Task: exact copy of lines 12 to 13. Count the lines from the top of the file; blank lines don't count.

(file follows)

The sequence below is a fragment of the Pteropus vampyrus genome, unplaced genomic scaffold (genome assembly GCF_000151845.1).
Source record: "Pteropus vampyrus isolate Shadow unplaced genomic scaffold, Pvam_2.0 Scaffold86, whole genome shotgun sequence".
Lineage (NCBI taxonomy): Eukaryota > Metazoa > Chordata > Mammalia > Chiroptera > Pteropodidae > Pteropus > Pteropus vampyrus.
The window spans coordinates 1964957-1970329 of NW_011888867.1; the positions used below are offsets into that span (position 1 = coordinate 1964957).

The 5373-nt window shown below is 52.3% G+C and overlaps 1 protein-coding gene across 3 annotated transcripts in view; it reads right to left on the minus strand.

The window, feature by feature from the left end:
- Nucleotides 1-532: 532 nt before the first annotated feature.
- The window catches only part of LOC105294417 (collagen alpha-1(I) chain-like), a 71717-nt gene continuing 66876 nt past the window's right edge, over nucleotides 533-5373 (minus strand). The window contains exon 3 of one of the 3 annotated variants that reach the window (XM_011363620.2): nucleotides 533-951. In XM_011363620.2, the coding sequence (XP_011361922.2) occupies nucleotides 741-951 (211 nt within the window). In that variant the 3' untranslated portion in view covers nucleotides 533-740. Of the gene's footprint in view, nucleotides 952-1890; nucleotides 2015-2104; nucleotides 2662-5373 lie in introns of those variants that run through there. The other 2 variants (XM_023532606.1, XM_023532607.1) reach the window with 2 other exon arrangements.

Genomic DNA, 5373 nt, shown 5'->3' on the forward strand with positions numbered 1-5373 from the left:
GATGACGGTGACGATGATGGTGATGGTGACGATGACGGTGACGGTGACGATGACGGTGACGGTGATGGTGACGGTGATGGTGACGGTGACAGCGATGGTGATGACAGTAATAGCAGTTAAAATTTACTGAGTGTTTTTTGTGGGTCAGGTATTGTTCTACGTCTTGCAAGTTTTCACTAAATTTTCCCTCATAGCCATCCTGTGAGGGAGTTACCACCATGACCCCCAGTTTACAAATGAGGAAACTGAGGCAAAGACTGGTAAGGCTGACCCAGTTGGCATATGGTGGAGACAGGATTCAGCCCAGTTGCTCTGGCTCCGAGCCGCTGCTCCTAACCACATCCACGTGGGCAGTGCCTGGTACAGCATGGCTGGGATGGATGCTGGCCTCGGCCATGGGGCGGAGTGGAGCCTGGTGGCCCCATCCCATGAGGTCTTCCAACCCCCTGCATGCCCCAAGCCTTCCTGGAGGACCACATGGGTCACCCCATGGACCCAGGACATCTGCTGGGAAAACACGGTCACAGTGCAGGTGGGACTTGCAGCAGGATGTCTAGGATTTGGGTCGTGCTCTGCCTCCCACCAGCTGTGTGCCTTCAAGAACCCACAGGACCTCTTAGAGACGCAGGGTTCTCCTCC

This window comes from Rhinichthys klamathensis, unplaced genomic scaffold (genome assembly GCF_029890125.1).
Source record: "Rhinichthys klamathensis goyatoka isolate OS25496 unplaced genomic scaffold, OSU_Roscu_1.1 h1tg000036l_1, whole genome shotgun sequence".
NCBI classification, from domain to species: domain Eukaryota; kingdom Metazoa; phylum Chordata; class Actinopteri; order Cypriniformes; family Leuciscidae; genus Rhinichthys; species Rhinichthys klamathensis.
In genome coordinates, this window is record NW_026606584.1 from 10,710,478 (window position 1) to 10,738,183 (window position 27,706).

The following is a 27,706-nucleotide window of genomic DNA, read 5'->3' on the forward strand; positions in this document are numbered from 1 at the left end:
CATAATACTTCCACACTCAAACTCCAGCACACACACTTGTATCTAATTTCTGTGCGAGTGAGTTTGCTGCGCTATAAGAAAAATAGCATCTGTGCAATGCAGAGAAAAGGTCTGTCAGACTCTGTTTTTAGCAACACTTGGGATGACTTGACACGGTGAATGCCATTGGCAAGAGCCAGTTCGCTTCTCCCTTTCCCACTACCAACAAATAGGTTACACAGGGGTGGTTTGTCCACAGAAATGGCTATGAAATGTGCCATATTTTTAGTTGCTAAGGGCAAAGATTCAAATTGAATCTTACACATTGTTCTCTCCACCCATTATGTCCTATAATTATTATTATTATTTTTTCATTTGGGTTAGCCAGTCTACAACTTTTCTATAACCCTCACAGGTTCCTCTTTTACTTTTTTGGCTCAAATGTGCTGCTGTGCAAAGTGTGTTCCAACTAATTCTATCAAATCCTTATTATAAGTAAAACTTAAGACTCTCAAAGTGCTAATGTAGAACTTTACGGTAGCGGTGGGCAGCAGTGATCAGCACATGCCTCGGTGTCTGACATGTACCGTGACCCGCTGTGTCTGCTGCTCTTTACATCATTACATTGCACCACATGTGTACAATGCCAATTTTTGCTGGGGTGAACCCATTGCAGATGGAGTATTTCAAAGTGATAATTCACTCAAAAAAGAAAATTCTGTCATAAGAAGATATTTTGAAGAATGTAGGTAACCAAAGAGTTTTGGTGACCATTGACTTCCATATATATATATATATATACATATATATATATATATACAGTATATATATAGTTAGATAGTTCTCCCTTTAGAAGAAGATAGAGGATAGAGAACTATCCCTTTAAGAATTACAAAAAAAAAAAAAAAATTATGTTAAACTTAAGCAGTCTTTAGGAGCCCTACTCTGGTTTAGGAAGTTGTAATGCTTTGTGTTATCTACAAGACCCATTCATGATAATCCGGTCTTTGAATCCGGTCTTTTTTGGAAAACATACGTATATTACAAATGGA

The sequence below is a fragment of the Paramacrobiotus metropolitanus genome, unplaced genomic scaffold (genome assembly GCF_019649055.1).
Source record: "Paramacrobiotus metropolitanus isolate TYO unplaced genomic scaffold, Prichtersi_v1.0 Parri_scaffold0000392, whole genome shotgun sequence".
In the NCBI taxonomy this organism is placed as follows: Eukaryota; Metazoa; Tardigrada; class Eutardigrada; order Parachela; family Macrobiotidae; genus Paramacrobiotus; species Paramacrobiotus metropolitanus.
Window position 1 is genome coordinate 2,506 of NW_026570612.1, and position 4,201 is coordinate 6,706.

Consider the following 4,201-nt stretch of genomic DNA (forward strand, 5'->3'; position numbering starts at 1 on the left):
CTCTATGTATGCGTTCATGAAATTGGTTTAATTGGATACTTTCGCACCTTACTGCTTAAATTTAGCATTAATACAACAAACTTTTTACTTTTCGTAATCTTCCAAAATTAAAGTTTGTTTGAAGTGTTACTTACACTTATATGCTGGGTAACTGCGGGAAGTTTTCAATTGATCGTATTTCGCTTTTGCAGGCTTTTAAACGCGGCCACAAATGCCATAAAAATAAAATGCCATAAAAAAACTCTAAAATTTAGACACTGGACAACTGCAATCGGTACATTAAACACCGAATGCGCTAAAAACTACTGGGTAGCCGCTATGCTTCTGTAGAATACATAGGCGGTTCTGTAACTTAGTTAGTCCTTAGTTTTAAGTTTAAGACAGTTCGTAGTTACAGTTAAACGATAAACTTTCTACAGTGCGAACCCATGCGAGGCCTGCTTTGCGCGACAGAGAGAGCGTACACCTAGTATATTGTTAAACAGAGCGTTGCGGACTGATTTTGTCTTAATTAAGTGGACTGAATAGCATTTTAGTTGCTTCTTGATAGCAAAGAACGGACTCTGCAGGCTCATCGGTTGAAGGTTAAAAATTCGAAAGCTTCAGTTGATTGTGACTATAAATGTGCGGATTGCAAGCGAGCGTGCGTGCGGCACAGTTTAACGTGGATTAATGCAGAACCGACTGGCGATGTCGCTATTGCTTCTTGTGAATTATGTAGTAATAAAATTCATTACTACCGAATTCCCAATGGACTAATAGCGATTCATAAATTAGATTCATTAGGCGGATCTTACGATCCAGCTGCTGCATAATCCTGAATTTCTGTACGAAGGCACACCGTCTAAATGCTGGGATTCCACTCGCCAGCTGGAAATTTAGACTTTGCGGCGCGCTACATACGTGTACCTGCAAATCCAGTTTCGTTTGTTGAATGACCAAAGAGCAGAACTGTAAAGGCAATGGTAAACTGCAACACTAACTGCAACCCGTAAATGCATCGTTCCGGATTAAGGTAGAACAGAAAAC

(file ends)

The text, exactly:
Source record: "Rhinichthys klamathensis goyatoka isolate OS25496 unplaced genomic scaffold, OSU_Roscu_1.1 h1tg000036l_1, whole genome shotgun sequence".
NCBI classification, from domain to species: domain Eukaryota; kingdom Metazoa; phylum Chordata; class Actinopteri; order Cypriniformes; family Leuciscidae; genus Rhinichthys; species Rhinichthys klamathensis.